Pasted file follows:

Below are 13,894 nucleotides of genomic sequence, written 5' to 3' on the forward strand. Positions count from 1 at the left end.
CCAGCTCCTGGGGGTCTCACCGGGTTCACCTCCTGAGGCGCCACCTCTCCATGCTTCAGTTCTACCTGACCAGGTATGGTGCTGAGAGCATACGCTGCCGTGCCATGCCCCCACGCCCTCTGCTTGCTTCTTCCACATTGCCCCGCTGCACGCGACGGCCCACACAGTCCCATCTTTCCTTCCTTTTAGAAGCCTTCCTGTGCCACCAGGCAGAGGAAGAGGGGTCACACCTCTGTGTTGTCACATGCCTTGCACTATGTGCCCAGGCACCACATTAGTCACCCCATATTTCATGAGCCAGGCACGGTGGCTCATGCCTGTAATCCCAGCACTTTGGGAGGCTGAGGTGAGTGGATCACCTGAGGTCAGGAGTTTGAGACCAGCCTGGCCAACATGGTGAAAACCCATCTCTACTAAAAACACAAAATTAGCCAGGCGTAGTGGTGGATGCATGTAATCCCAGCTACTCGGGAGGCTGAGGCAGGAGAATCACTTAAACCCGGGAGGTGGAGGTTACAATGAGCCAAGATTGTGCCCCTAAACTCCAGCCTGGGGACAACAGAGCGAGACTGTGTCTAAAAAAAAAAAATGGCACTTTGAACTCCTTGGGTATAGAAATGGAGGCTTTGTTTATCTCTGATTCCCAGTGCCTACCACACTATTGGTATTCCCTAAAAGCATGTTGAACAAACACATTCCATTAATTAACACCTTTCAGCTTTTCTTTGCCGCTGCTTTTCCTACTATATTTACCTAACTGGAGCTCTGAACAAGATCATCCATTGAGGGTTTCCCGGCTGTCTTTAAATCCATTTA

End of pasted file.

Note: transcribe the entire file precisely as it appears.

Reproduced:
Below are 13,894 nucleotides of genomic sequence, written 5' to 3' on the forward strand. Positions count from 1 at the left end.
CCAGCTCCTGGGGGTCTCACCGGGTTCACCTCCTGAGGCGCCACCTCTCCATGCTTCAGTTCTACCTGACCAGGTATGGTGCTGAGAGCATACGCTGCCGTGCCATGCCCCCACGCCCTCTGCTTGCTTCTTCCACATTGCCCCGCTGCACGCGACGGCCCACACAGTCCCATCTTTCCTTCCTTTTAGAAGCCTTCCTGTGCCACCAGGCAGAGGAAGAGGGGTCACACCTCTGTGTTGTCACATGCCTTGCACTATGTGCCCAGGCACCACATTAGTCACCCCATATTTCATGAGCCAGGCACGGTGGCTCATGCCTGTAATCCCAGCACTTTGGGAGGCTGAGGTGAGTGGATCACCTGAGGTCAGGAGTTTGAGACCAGCCTGGCCAACATGGTGAAAACCCATCTCTACTAAAAACACAAAATTAGCCAGGCGTAGTGGTGGATGCATGTAATCCCAGCTACTCGGGAGGCTGAGGCAGGAGAATCACTTAAACCCGGGAGGTGGAGGTTACAATGAGCCAAGATTGTGCCCCTAAACTCCAGCCTGGGGACAACAGAGCGAGACTGTGTCTAAAAAAAAAAAATGGCACTTTGAACTCCTTGGGTATAGAAATGGAGGCTTTGTTTATCTCTGATTCCCAGTGCCTACCACACTATTGGTATTCCCTAAAAGCATGTTGAACAAACACATTCCATTAATTAACACCTTTCAGCTTTTCTTTGCCGCTGCTTTTCCTACTATATTTACCTAACTGGAGCTCTGAACAAGATCATCCATTGAGGGTTTCCCGGCTGTCTTTAAATCCATTTA